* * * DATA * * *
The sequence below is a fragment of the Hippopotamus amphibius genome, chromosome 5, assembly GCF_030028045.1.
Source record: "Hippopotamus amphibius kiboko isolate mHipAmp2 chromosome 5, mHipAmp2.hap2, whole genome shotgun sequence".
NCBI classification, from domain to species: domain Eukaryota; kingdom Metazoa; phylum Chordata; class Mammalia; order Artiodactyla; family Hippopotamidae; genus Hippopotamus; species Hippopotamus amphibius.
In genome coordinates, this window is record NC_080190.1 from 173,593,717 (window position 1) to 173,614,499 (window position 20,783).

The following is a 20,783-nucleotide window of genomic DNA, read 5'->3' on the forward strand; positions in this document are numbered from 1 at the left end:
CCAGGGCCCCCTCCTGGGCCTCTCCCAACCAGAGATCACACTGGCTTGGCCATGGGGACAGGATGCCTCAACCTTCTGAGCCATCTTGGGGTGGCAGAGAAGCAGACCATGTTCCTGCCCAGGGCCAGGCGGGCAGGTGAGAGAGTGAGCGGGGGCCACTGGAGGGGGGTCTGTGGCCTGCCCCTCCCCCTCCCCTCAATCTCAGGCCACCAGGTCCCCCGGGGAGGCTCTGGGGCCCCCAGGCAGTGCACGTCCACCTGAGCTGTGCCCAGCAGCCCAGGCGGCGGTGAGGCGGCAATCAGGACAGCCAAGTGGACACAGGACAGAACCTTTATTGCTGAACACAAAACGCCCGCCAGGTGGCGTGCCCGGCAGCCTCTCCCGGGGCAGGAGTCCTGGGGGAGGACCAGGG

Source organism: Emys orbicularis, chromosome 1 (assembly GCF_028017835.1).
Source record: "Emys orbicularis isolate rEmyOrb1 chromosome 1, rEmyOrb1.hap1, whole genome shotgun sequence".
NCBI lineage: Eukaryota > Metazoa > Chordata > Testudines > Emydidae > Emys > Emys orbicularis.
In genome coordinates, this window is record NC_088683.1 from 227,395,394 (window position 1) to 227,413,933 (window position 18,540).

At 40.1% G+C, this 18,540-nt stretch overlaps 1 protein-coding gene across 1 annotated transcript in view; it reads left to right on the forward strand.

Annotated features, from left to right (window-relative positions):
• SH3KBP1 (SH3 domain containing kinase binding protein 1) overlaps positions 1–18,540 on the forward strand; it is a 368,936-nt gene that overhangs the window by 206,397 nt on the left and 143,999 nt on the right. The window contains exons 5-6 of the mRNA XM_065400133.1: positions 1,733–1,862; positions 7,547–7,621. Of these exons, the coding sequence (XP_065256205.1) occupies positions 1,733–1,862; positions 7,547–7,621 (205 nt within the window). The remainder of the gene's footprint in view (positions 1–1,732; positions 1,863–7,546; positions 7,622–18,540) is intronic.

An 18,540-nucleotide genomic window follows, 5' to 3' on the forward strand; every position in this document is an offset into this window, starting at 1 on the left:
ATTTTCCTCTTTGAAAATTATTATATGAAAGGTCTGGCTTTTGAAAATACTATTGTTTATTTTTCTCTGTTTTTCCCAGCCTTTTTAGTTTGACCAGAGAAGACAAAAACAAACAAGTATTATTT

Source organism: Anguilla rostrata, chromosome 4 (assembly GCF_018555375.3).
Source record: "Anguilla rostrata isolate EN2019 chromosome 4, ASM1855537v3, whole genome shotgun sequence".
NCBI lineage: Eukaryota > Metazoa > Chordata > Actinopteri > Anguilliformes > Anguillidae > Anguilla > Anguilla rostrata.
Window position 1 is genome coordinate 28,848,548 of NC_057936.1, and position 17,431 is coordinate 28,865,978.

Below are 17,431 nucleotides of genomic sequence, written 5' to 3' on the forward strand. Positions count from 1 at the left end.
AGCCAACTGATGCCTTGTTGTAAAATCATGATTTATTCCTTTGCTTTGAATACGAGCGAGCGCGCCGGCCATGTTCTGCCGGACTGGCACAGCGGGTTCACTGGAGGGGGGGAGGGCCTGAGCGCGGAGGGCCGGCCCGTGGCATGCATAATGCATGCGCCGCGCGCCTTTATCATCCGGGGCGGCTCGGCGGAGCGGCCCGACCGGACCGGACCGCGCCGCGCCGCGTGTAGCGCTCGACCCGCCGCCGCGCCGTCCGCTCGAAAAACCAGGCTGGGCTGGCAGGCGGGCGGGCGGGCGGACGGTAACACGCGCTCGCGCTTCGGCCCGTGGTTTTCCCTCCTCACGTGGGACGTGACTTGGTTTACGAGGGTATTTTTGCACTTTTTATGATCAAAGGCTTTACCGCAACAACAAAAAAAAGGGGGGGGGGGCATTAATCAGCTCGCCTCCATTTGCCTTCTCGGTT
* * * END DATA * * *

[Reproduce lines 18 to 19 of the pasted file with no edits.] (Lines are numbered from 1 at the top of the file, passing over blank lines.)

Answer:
NCBI lineage: Eukaryota > Metazoa > Chordata > Actinopteri > Anguilliformes > Anguillidae > Anguilla > Anguilla rostrata.
Window position 1 is genome coordinate 28,848,548 of NC_057936.1, and position 17,431 is coordinate 28,865,978.